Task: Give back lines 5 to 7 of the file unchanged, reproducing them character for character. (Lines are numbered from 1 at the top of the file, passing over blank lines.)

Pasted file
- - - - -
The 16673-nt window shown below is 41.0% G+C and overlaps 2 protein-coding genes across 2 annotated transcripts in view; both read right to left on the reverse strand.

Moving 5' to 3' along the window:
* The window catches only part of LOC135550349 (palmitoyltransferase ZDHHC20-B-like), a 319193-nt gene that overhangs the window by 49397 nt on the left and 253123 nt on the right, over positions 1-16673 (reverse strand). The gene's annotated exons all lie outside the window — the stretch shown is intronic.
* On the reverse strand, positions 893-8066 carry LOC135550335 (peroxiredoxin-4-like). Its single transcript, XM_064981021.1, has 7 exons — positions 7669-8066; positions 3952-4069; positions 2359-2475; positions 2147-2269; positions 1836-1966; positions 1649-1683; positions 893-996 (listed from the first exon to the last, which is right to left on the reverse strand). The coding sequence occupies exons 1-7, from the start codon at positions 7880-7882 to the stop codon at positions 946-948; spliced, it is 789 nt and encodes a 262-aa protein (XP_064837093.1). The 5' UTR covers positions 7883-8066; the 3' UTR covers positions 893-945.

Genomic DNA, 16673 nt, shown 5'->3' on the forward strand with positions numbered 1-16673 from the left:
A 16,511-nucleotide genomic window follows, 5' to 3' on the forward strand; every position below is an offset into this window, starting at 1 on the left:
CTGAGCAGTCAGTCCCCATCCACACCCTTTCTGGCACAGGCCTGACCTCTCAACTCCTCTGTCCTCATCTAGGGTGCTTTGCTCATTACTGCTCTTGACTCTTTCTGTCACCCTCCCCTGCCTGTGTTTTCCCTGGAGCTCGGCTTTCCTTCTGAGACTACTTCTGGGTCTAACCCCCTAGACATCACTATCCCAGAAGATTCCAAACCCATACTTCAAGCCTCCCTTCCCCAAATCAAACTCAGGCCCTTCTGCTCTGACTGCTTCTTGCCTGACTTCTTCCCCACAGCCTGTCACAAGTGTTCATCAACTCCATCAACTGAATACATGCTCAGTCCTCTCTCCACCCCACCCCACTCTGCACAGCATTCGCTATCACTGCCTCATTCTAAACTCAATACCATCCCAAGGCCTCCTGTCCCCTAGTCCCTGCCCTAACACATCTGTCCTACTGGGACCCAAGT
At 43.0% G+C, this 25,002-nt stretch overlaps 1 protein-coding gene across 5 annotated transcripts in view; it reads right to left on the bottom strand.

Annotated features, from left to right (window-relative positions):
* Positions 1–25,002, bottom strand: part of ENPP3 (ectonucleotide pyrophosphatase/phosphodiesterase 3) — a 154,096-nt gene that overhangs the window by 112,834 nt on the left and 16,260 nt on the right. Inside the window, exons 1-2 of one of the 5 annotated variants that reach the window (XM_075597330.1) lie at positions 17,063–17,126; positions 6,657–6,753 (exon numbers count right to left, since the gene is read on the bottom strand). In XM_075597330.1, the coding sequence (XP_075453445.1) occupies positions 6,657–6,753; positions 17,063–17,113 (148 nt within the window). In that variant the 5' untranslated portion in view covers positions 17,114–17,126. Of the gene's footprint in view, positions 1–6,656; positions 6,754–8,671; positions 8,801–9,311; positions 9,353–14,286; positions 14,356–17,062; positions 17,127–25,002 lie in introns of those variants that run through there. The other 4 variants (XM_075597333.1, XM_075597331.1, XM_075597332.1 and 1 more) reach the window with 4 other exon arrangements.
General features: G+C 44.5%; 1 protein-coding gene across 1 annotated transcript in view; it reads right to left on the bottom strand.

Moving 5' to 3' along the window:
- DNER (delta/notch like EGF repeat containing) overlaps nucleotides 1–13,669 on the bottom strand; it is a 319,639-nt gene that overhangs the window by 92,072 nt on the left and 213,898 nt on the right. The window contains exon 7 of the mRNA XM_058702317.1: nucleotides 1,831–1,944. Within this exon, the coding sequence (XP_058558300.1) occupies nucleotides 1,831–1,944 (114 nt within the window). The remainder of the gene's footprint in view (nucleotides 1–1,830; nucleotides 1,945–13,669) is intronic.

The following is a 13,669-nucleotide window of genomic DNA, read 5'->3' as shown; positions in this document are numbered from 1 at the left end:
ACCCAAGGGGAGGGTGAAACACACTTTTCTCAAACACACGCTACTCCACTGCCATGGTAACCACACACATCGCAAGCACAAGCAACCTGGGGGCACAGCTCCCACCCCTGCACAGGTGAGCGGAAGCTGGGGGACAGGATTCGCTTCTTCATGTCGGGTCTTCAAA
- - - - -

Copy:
Genomic DNA, 16673 nt, shown 5'->3' on the forward strand with positions numbered 1-16673 from the left:
A 16,511-nucleotide genomic window follows, 5' to 3' on the forward strand; every position below is an offset into this window, starting at 1 on the left:
CTGAGCAGTCAGTCCCCATCCACACCCTTTCTGGCACAGGCCTGACCTCTCAACTCCTCTGTCCTCATCTAGGGTGCTTTGCTCATTACTGCTCTTGACTCTTTCTGTCACCCTCCCCTGCCTGTGTTTTCCCTGGAGCTCGGCTTTCCTTCTGAGACTACTTCTGGGTCTAACCCCCTAGACATCACTATCCCAGAAGATTCCAAACCCATACTTCAAGCCTCCCTTCCCCAAATCAAACTCAGGCCCTTCTGCTCTGACTGCTTCTTGCCTGACTTCTTCCCCACAGCCTGTCACAAGTGTTCATCAACTCCATCAACTGAATACATGCTCAGTCCTCTCTCCACCCCACCCCACTCTGCACAGCATTCGCTATCACTGCCTCATTCTAAACTCAATACCATCCCAAGGCCTCCTGTCCCCTAGTCCCTGCCCTAACACATCTGTCCTACTGGGACCCAAGT